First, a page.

Thames Tributary, Darent - Riverhead
The Darent leaves the Longford Lake, crosses the London Road and flows into another lake going in an easterly direction. It emerges from the second lake to go north.
Post to the west Chipstead
Post to the north Dunton Green
Baden Powell Road
Site of the original offices of Walter Smith the gravel extraction outfit which formed Chipstead Lake.
Bradbourne Vale Road
Engineering workshop of Mr. Worsell who built cars and aeroplanes
Bradbourne Farm. 1700 common type of built of which this is an example c.1700. It is red brick chequered with blue headers. Late 18th door case. The farm buildings make a fine group
The original Chipstead Common was between here and Chipstead Lane
Sand and gravel extraction in the area west of this by Walter Smith in the 1920s which was removed via this route. Smith works was there and some bungalows for the workers. Lime, Sand and Mortar also had a works here and a shop for local builders.
Rock House rag stone with a different character to its neighbours
Chalet style bungalow.
Cottages. listed. white weather boarded pair
The Lodge building with decorative bargeboards
Remains of a dry dock in the south east corner. Weir was built before Longford Bridge was reached.
The area was given after enclosures in 1837 by Earl Amherst
Land at the eastern end of Chipstead Lake which was owned by Tilcon. Turned into recreation space and this extends to woodland around the Cheshire Home.
Miners Arms, pub called after Welsh miners who built the Polhill Railway tunnel in the North Downs in the 19th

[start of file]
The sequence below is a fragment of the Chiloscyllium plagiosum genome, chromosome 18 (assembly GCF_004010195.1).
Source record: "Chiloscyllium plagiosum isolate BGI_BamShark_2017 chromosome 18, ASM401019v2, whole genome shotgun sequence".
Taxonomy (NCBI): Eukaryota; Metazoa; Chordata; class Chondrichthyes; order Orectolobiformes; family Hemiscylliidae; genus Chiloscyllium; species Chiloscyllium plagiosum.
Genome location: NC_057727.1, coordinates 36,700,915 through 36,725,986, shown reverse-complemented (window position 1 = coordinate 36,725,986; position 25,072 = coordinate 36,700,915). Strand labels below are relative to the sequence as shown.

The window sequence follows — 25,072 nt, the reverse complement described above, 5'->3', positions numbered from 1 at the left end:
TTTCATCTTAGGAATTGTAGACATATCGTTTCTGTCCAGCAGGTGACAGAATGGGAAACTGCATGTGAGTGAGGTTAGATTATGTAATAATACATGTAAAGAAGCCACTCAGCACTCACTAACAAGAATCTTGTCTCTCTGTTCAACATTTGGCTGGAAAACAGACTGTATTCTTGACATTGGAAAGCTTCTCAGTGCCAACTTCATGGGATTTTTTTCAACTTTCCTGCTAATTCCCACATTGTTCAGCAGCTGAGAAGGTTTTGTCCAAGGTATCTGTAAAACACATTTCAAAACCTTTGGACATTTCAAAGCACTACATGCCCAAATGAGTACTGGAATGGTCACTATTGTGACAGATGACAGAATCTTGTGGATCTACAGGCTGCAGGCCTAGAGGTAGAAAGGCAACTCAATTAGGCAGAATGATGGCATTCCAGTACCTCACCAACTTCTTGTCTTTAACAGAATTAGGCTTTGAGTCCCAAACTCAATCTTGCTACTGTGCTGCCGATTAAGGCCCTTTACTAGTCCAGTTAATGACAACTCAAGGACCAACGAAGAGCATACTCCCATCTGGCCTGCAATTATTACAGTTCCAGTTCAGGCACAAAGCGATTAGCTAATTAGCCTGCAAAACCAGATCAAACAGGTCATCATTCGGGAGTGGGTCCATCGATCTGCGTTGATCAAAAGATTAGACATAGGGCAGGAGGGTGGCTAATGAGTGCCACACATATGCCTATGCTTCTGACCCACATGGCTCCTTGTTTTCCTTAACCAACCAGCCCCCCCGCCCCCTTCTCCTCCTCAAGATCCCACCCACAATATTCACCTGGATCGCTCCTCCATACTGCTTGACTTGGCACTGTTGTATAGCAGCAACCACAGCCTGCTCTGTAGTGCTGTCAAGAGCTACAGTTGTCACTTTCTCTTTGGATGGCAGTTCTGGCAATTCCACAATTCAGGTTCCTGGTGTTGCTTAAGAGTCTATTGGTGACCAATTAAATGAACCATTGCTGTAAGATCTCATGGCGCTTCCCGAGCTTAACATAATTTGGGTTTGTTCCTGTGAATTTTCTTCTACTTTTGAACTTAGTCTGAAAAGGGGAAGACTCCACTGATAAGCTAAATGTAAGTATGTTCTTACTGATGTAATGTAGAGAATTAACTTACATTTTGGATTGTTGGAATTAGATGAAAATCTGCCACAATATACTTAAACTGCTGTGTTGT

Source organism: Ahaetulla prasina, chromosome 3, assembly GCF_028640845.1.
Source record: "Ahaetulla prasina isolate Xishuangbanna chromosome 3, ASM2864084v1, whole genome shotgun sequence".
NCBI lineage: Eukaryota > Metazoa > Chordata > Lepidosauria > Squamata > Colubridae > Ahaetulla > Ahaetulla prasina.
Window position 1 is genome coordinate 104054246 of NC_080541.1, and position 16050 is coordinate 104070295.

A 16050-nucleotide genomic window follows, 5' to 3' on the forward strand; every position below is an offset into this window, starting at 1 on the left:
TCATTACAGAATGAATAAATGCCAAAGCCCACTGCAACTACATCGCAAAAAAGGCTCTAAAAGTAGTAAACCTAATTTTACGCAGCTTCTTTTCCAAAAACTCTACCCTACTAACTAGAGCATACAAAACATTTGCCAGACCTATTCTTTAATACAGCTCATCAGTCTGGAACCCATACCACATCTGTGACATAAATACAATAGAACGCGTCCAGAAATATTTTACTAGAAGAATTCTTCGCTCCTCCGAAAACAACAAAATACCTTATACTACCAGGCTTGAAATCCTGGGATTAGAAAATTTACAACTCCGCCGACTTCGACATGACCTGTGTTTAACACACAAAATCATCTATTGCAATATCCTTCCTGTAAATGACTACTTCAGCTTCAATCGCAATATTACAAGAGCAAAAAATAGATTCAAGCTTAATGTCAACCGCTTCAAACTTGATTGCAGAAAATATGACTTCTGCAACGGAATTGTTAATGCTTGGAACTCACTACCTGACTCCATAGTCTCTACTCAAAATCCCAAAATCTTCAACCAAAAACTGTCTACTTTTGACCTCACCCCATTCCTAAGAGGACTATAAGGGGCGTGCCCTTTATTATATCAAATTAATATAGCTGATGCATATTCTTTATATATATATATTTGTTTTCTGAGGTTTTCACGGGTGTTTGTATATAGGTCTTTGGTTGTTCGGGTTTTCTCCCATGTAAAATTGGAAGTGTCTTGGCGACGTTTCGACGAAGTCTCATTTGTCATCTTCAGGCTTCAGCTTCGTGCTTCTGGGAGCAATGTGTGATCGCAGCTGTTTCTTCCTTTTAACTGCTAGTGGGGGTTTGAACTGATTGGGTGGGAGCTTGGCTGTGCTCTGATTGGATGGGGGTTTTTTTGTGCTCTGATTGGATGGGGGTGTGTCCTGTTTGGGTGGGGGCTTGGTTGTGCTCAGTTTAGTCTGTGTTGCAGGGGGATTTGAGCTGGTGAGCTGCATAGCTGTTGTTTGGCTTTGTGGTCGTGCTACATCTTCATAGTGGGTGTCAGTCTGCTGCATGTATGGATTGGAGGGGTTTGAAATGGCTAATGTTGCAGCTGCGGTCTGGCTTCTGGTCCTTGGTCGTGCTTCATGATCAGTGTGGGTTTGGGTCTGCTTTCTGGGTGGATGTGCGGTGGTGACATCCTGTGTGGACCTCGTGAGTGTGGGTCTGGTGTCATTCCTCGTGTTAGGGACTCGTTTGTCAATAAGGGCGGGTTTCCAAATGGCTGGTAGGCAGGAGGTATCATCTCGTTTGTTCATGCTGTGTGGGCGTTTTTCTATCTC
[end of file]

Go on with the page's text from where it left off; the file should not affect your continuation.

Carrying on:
Longford Bridge.Opened 1636. In 1066 it was said that both Harold and William crossed here with their armies.
Millstone. Set into the tarmac.
Marley tile works. Opened a factory to make tiles at the east end of Chipstead Lake in 1934.They bought up vast amounts of land between here and Dunton Green including farmland., The works were closed in 1989
Tesco – on the site of the Marley Works.
Hardy’s Yard. Industrial units
The Bullfinch. McMullens only site in Kent,
The Mead Way
Rocks from Crawshay's Druidical ruins in the gardens
Watermill which ground seed for animal feed. Power transmitted through overhead drive that turned three pairs of grinding stones by vertical shafts. Rebuilt by Weeks of Maidstone in 1859, it had an internal cast iron overshot waterwheel replacing a breast shot wheel. Electrical power was installed between but work ended in 1947. The mill building survived until 1987 when the site was redeveloped. A lido - known locally as ‘the lagoon’, was built at the mill in 1930 and used for 22 years The water rights had been sold to the gravel workings and had essentially failed while the mill continued to run with electricity. By the 1980s nothing to show that any building had been on site.
Old Mill house. Looks modern pastiche to me,
5 Sundial from Crawshay's druidical ruins
Go down it to the river.
Pounsley was a big house connected to the brickworks, with offices at the entrance, 16 workers cottages and a gardener’s bungalow.
The Darent goes through a brick arch under the railway embankment,
The name seems originally to have been similar to Rotherhithe and mean ‘cattle landing place’.
St.Mary’s church. Gothic by Decimus Burton 1831.
White Hart Parade
Jeffrey Harrison Wild Life Reserve
Sevenoaks Wild Fowl Reserve. The Darent goes through it in a water meadow with the channel well defined in grooved rag stone into which boards were put to control the flow. The entrance is beside some stables – This was Bradbourne Quarry and the flooded pits were taken on by Jeffery Harrison, a local doctor and ornithologist. In the late 1950s he began to turn the pits into lakes. he analysed the stomach contents of over two hundred ducks shot locally to find out what they ate and Then planted around the lakes things suitable for food and cover – brambles, alder and silver birch near the banks, sedge and reed on the banks, and aquatic plants in the water, allowing birds to swim around and have cover. Islands and spits were also created. Harrison died in 1978 and his work has continued.